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Fire Pit Heat Deflector (How To Make Your Own) – Houshia

Fire Pit Heat Deflector (How To Make Your Own)

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You might be wondering why your fireplace doesn’t keep you warm even if you have a full fire going?!

Whether you built your fireplace yourself or it came with the house in your backyard, we understand your frustration. Everyone wants to enjoy a hot cup of cocoa under the night sky without freezing into an icicle, but your fire pit isn’t complete without a heat deflector.

Heat deflectors are a game changer as they redirect the heat released upwards, sideways where people actually sit around the fire pit. Heat deflectors are also transformative and can turn your fireplace grill into a hot oven.

In this article we’ll walk you through the steps and decisions to make in order to create your own fire pit heat deflector…

Before We Start

Heat deflectors come in all shapes and sizes, some may be shaped like a dome while others are a cone or simply rectangular but all have the same job. There are many on the market, for instance we recommend the US Made heat warden:

But if you’re not willing to invest, then here’s a step by step guide on how to make your own.

Caution: Heat deflectors are not easy to make and might require heavy machinery and welding, be sure to have a partner and keep a first aid kit around you. Most of these machines are easy to use but it’s safe to have a professional supervisor.

Before attempting any of this, confirm with your hardware store if the materials you’re using are safe and can be used as you intend to use them so that you do not end up with materials that react with heat, or cannot be used in heat deflectors.

What are heat deflectors?

Still not sold on heat deflectors? Let’s back it up with science. There are three ways heat transfer takes place: radiation, convection and conduction.

Radiation results in minimum heat transfer therefore convection plays a major role in heating up the area around a fireplace as conduction only takes place through solids.In convection, the heat from the fire warms up the air around it and because warmer air is lighter it rises upwards.

What heat deflectors do is redirect the warm air so it blocks it from rising upwards and makes sure it travels sideways instead.

It also in turn helps redistribute the warm air so that it uniformly heats the area around the fire, transforming it into an oven.

Let’s Get Started

The heat deflector we’re making today consists of two parts: the lid and the stand.

The stand can either be attached to the lid or can be left unattached so that it is not only easier to remove but also easier to clean, though the heat deflector with the detachable lid is preferred for fire pits with circular liners.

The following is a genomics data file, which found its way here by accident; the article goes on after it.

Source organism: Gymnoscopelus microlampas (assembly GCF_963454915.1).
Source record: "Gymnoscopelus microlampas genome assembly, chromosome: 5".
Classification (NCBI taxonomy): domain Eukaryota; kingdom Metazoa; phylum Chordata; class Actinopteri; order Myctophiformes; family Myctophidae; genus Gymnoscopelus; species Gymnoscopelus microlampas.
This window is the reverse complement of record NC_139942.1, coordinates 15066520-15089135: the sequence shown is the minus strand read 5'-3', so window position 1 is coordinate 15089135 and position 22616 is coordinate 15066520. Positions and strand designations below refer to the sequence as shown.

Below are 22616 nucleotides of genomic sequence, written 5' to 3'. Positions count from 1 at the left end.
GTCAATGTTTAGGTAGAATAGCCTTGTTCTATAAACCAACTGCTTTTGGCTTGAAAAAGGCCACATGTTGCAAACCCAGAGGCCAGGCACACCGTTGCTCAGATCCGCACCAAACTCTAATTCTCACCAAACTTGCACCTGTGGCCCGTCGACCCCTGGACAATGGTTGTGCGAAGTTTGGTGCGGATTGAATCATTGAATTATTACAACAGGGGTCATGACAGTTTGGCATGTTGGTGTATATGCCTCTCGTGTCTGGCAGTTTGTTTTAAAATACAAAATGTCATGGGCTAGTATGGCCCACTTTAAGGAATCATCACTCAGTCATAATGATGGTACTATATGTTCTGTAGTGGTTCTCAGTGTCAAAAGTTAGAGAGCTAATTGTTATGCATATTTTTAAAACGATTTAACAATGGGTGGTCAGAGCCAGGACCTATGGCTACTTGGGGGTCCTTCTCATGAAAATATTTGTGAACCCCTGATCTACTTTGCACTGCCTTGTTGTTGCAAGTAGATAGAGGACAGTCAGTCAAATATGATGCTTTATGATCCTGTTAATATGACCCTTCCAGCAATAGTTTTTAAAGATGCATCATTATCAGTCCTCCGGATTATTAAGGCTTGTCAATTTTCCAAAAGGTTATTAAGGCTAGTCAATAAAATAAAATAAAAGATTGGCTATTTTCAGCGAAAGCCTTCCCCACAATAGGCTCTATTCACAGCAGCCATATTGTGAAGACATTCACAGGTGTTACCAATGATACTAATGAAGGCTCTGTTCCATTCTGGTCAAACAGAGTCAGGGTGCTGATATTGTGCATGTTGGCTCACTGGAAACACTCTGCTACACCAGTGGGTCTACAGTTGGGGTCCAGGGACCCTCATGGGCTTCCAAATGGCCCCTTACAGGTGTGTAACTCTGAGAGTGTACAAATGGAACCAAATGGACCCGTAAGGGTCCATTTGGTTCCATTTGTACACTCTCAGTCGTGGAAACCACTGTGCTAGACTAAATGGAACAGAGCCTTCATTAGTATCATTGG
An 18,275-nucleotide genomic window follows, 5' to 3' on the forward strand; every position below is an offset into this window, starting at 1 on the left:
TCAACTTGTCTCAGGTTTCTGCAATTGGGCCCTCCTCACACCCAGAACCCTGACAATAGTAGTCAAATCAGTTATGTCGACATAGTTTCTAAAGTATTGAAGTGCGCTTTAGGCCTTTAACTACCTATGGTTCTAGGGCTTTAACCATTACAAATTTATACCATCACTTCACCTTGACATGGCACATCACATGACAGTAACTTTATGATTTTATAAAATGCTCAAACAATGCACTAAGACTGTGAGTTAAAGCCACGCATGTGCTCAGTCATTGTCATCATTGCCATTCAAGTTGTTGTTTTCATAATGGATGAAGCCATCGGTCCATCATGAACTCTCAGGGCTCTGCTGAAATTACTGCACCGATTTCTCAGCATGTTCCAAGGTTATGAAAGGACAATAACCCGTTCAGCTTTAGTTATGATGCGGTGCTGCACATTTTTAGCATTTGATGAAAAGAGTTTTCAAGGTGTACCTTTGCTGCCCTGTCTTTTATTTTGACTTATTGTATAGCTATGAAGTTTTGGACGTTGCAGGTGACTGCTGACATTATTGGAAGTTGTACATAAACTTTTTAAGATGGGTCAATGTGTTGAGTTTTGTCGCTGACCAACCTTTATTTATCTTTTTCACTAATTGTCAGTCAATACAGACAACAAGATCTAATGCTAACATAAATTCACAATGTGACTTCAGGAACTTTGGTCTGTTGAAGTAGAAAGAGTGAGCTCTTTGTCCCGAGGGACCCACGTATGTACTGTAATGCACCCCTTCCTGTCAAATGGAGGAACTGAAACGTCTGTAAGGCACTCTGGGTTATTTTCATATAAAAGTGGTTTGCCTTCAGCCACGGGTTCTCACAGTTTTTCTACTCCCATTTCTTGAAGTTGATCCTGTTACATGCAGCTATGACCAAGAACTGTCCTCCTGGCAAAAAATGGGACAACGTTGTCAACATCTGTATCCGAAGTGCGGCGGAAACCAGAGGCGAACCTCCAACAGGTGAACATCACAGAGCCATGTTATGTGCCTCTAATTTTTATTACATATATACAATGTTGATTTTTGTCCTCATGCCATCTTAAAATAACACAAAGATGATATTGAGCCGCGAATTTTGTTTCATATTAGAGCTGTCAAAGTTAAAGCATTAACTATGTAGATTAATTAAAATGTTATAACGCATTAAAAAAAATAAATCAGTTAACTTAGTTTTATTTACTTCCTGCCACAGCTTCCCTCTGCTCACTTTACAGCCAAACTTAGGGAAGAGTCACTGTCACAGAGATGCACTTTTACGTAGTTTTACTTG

The lid is rectangular and will be placed flat on the stand.

Things you’ll need:

  • Malleable sheets of your chosen metal. 18 gauge metal sheets.
  • Metal bars for the stand.
  • Screws.
  • Soldering gun.
  • Metal Shear
  • Drill
  • Clipper
  • Brake (Helps bending the metal sheets).
  • Pliers
  • Rivets
  • Riveter
  • Scribe

 Measuring your fire pit:

Luxury backyard fire pit at sunset

This is one of the easiest but most important steps. The reason we will not be specifying the measurements for your metal sheet is because it will vary for every fire pit, hence you must decide on your own how large your metal sheet must be.

This will be required for the lid and must be a little bigger than your fire pit so that it covers it fully and is able to stand on the fire pit liner instead of in the fire pit.

Imagine where you want to place your heat deflector and measure the fire pit from end to end where you imagine the legs of the heat deflector would stand, then add an inch and a quarter to all four sides.

That is how big your metal sheet should be, as the 1.25 inches from each side will be bent to form a heat deflector.

Choosing your material:

So, aluminium or stainless steel?

Aluminum:

If you want to make a heat deflector without breaking the bank we would suggest aluminium, but there are other advantages of aluminium besides being cheaper than stainless steel.

Aluminium is also easier to weld than stainless steel which is important to consider if you plan on welding the legs to the lid. Aluminium is also more workable, meaning it is easier to bend and work with, with simple tools than stainless steel is.

But aluminium is a better thermal conductor meaning it can not only uniformly heat up and help distribute heat, but it can also lose a lot of heat. It is also more reactive with foods which might change their color or odor.